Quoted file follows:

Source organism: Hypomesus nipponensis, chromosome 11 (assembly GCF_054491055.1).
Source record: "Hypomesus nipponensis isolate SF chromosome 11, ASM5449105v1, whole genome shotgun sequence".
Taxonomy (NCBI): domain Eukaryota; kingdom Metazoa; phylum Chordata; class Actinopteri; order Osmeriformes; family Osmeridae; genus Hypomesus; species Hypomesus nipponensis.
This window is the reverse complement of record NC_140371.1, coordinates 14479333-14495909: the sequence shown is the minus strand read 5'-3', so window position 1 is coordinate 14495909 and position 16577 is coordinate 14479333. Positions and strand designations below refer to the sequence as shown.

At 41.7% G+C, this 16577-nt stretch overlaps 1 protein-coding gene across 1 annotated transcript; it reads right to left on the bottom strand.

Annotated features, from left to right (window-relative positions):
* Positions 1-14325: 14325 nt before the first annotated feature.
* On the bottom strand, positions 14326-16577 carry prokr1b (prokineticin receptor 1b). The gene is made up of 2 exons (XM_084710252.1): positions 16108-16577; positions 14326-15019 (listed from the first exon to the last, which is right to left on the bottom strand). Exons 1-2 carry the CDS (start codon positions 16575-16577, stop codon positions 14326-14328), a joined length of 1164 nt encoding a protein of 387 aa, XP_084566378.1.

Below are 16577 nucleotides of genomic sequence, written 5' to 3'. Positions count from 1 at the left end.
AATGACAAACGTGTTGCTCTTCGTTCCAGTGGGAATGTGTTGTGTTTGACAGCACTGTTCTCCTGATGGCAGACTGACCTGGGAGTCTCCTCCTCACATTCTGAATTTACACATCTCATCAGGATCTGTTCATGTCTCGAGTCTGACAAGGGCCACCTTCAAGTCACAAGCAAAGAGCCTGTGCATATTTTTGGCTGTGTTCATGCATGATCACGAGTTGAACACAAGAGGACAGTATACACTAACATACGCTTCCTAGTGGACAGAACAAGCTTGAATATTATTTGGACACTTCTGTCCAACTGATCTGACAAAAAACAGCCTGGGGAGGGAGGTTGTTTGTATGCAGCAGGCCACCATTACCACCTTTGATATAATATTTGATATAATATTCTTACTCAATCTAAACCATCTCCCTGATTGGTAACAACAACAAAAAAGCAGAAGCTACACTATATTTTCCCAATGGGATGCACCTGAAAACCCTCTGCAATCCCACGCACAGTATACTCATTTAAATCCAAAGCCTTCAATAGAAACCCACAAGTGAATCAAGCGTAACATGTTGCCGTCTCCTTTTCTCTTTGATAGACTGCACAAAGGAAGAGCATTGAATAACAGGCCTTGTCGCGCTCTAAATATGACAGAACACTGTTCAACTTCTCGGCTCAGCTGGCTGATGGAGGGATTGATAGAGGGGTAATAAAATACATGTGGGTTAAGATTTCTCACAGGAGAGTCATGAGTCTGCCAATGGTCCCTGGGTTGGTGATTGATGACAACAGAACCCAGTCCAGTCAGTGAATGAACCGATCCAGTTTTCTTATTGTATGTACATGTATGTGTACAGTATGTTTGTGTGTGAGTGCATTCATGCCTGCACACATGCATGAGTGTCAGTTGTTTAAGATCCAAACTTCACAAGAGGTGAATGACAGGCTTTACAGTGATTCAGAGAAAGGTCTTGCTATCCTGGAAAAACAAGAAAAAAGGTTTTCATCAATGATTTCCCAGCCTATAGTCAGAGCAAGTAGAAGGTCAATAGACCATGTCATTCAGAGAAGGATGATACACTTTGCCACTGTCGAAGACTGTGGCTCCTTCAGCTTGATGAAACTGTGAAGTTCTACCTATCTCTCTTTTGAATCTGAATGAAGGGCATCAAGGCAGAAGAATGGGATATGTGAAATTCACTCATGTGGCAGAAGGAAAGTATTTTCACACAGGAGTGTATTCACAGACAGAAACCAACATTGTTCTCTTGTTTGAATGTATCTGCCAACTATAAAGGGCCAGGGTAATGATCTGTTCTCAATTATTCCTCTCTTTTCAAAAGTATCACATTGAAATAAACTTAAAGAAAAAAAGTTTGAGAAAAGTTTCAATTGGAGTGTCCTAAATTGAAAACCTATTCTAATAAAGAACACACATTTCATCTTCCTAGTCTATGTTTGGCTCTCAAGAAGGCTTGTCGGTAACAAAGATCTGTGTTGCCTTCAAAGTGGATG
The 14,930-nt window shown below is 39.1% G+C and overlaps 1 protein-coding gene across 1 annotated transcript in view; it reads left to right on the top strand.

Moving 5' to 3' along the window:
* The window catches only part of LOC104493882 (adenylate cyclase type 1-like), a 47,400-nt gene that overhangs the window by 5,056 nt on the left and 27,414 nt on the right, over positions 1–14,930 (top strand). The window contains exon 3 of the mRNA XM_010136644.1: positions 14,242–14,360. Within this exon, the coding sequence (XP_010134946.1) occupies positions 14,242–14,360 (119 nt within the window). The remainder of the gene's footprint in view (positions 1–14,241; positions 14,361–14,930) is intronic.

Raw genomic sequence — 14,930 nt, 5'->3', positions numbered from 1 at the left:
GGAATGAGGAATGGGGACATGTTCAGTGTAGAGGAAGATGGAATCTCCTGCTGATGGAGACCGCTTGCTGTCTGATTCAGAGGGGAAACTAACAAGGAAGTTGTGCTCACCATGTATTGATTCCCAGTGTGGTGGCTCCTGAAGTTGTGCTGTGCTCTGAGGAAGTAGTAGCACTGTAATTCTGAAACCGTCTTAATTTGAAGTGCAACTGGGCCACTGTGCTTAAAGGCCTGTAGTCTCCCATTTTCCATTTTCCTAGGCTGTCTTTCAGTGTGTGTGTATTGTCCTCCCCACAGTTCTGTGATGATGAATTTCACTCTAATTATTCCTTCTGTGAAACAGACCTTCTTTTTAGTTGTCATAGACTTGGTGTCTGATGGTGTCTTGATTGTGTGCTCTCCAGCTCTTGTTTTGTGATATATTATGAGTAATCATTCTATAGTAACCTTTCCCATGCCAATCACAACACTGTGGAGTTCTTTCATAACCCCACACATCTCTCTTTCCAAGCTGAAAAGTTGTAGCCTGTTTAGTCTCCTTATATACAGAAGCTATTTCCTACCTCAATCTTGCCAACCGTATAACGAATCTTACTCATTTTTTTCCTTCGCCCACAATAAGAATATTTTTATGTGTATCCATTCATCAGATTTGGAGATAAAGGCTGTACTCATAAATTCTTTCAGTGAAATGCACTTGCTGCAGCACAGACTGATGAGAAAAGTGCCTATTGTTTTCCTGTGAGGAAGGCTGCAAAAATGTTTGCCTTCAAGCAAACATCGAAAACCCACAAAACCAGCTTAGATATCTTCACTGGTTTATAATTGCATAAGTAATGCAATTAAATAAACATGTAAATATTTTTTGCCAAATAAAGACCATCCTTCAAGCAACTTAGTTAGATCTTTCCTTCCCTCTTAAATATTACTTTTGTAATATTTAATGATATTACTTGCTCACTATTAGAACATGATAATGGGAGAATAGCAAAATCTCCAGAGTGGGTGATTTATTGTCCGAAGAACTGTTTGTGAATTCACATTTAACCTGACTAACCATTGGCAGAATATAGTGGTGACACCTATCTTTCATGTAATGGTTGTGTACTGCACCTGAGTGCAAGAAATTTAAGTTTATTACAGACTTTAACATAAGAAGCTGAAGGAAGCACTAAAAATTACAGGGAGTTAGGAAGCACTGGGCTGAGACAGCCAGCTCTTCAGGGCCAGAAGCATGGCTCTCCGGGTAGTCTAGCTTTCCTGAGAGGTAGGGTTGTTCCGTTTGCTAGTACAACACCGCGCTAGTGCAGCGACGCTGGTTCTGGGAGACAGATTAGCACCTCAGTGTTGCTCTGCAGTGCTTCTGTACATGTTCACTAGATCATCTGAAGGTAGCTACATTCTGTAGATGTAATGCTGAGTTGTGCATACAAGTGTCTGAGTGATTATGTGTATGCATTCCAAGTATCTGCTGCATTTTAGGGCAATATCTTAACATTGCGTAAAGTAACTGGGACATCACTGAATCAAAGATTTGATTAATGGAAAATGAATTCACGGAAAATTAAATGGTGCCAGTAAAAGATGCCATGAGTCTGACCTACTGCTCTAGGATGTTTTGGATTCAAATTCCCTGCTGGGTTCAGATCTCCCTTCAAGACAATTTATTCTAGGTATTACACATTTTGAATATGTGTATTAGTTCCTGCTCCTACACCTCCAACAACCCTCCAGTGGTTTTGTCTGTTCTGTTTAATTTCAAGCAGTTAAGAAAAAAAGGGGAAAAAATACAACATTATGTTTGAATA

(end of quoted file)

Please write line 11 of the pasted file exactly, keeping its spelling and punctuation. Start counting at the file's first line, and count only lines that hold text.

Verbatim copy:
The 14,930-nt window shown below is 39.1% G+C and overlaps 1 protein-coding gene across 1 annotated transcript in view; it reads left to right on the top strand.